New report: workers’ rights violations in production for Western garment brands
Female migrants employed in India’s garment factories supplying to big international brands like Benetton, C&A, GAP, H&M, Levi’s, M&S and PVH, are subject to conditions of modern slavery. In Bangalore, India’s biggest garment producing hub, young women and girls are recruited with false promises about wages and benefits, they work in garment factories under high-pressure for low wages. Their living conditions in hostels are poor and their freedom of movement is severely restricted. Claiming to be eighteen at least, many workers look much younger.
These are some conclusions from the report Labour Without Liberty – Female Migrant Workers in Bangalore’s Garment Industry, published by the India Committee of the Netherlands (ICN), Clean Clothes Campaign (CCC) and the Garment Labour Union (GLU).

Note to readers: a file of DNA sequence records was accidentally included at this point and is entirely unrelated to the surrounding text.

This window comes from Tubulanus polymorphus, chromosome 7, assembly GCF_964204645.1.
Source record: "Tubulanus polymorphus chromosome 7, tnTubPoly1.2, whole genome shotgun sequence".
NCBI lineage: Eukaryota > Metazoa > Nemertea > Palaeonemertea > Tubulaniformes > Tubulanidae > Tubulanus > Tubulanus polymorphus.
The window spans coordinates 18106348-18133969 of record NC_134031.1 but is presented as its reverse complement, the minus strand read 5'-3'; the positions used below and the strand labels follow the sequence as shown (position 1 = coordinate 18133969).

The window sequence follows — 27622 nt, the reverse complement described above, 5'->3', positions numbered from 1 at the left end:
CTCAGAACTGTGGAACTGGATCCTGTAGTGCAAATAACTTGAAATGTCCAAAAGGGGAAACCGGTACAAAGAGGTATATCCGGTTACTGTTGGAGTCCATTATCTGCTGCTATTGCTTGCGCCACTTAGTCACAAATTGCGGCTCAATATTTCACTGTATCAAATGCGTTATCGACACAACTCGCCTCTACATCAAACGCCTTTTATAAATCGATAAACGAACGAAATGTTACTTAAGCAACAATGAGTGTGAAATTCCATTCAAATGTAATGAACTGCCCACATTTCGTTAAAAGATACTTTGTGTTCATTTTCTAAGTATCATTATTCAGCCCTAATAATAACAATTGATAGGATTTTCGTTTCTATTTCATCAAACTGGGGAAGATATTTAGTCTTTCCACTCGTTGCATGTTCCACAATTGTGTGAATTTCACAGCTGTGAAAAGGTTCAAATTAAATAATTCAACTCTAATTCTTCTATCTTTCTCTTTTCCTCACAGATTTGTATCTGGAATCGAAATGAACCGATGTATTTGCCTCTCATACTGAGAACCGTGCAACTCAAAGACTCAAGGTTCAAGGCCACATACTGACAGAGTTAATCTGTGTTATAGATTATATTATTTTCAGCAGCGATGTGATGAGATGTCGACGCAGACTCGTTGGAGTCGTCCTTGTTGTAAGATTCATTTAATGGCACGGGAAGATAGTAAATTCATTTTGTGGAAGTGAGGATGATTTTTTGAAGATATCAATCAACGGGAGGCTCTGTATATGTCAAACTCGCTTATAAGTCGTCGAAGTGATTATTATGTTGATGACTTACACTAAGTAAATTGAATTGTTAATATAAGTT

Uma comes from a small village in northern states of India like many of her young colleagues. She was recruited and trained to go work into one of the 1200 factories in Bangalore, the ‘textile capital’ of India. Uma used to go to school and help her mother, now she stitches dresses and sportswear for H&M, Benetton, C&A, Calvin Klein and many other big international brands. Six full days a week. The target is hundred pieces per hour. For a minor like she is – her mates reminded her she was 18, but she turned out to be only fifteen – work at the factory in a faraway city is difficult. She misses her family and friends, who are thousands of kilometres away.